These villains work well as the main aggressor against the protagonist. They commits atrocities throughout the story that make the player want to defeat them and have a satisfying victory. Also, they can be used as a plot device to divergent story, subplot, or major twist related to the villain’s preexisting actions. See the movie Batman: Under the Red Hood (2010) for a great example of this (this movie was awesome I am not spoiling it here).
(Joker is crazy. In this picture you can see it with his unsettling grin and notice he is wearing a suit, but he still looks like a mad man.)
The Mystery Villain
This villain is a mystery; their motives and agenda are not really known. They can be your enemy or ally based on the situation and their mood. The constant switching of allegiances will force a player to constantly rethink the character. These characters may initially be mysterious, but as the story is reveled they may fall into another category. It is primary the mystery of these players that keeps them interesting, though it is a good idea to have some other appealing feature to fall back on once the mystery has faded.
There are 2 well establish approaches for this type of character that seem to work best, for simplicity I will call them the G-man (HL) and Q (Star Trek: The Next Generation (ST: TNG)) approach. In the G-man approach the villain is rarely ever directly interacting with the player, but you know he is there in the background. In HL2 the player is dropped off by the G-man to accomplish a task and throughout the course of the game the G-man is always there off in the distance, just out of reach. He will intervene on occasion, to make some course adjustments, but not overtly intercede directly. (At the end ofHL2 were he saves them from the explosion and the player was meant to be silently extracted, notice Alyx didn’t know the G-man was there).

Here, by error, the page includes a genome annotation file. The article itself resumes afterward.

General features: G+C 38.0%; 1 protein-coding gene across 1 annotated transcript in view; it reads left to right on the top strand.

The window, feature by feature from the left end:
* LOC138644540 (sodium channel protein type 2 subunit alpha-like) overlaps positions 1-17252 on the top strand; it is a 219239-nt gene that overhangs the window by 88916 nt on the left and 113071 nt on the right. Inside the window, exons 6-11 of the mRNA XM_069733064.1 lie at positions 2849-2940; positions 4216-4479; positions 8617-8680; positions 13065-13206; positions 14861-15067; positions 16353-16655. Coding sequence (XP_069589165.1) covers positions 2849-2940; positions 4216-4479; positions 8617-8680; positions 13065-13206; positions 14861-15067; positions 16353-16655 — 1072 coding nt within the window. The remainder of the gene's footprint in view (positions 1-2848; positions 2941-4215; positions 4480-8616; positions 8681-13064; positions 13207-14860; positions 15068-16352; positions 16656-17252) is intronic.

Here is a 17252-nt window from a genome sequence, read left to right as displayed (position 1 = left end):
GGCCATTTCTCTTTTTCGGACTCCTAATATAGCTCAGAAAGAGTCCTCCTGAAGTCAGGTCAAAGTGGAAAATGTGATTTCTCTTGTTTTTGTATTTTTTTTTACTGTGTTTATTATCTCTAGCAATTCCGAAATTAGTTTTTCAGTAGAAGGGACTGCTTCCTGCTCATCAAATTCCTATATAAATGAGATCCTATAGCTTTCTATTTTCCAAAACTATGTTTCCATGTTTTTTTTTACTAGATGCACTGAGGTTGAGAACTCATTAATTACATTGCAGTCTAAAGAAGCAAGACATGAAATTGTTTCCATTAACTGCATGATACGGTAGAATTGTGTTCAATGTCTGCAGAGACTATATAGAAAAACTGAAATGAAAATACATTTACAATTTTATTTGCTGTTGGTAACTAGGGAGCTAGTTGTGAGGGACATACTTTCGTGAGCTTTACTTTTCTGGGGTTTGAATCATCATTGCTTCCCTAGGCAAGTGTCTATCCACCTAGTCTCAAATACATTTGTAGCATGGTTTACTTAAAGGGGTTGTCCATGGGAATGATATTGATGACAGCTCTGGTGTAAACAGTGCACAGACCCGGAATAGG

(The monitor g-man in Dr. Kliener's lab: In the game, the g-man is always around at key times, reinforcing his presence and acting as an Easter egg for the player to find.)
The Q approach is a very hands-on approach, where the villain will be personally directing the event occurring. The player will be talking or interacting with the villain in a close way, either responding to or with the events around them. These characters can often be found within reachable distance to reinforce their presence in an event. In ST: TNG Q is often causing something to happen or at an important event about to happen to the main characters, where he will manipulate them to follow a certain path or come to a certain realization.
These characters should have a sort of ambiguity to them; both visually and when interacted with. Look at a quote by the G-man
“Rise and shine, Mr. Freeman. Rise and shine. Not that I wish to imply you have been sleeping on the job. No-one is more deserving of a rest. And all the effort in the world would have gone to waste until... well, let's just say your hour has come again. The right man in the wrong place can make all the difference in the world. So, wake up, Mr. Freeman. Wake up and smell the ashes.”
That quote is full of clues and hints, but it relay tells us nothing.
They are meant to be a joke and be laughed at. Their plots are generally of a humorous or ironic nature. In the Doh you are an alien invader, who needs dna from humans in order reverse the damage done your aliens dna due to cloning and find a new way to create new generations. Basically you need human dna to create a penis to have sex with. The villains themselves are very exaggerated and humorous in nature. (For examples, see Space balls movie1987 and Austin Powers Movies.) Finally it is always a plus to defeat these enemies in an equally humorous way. In Ratchet and Clank captain qwark is reduced to an infomercial salesman, though I prefer falling piano, you can’t beat the classics.
Simple Thug or Minion
These are you no name villains, your dispensable characters, that don’t receive enough information to really fit in another character. In a game you will dispatch many of them on your way to defeat the main aggressor. A good idea is to keep them consistent to the theme of the main villain, that way you can imprint some distinctiveness to them. It is a cheap way to add some variety and depth to them.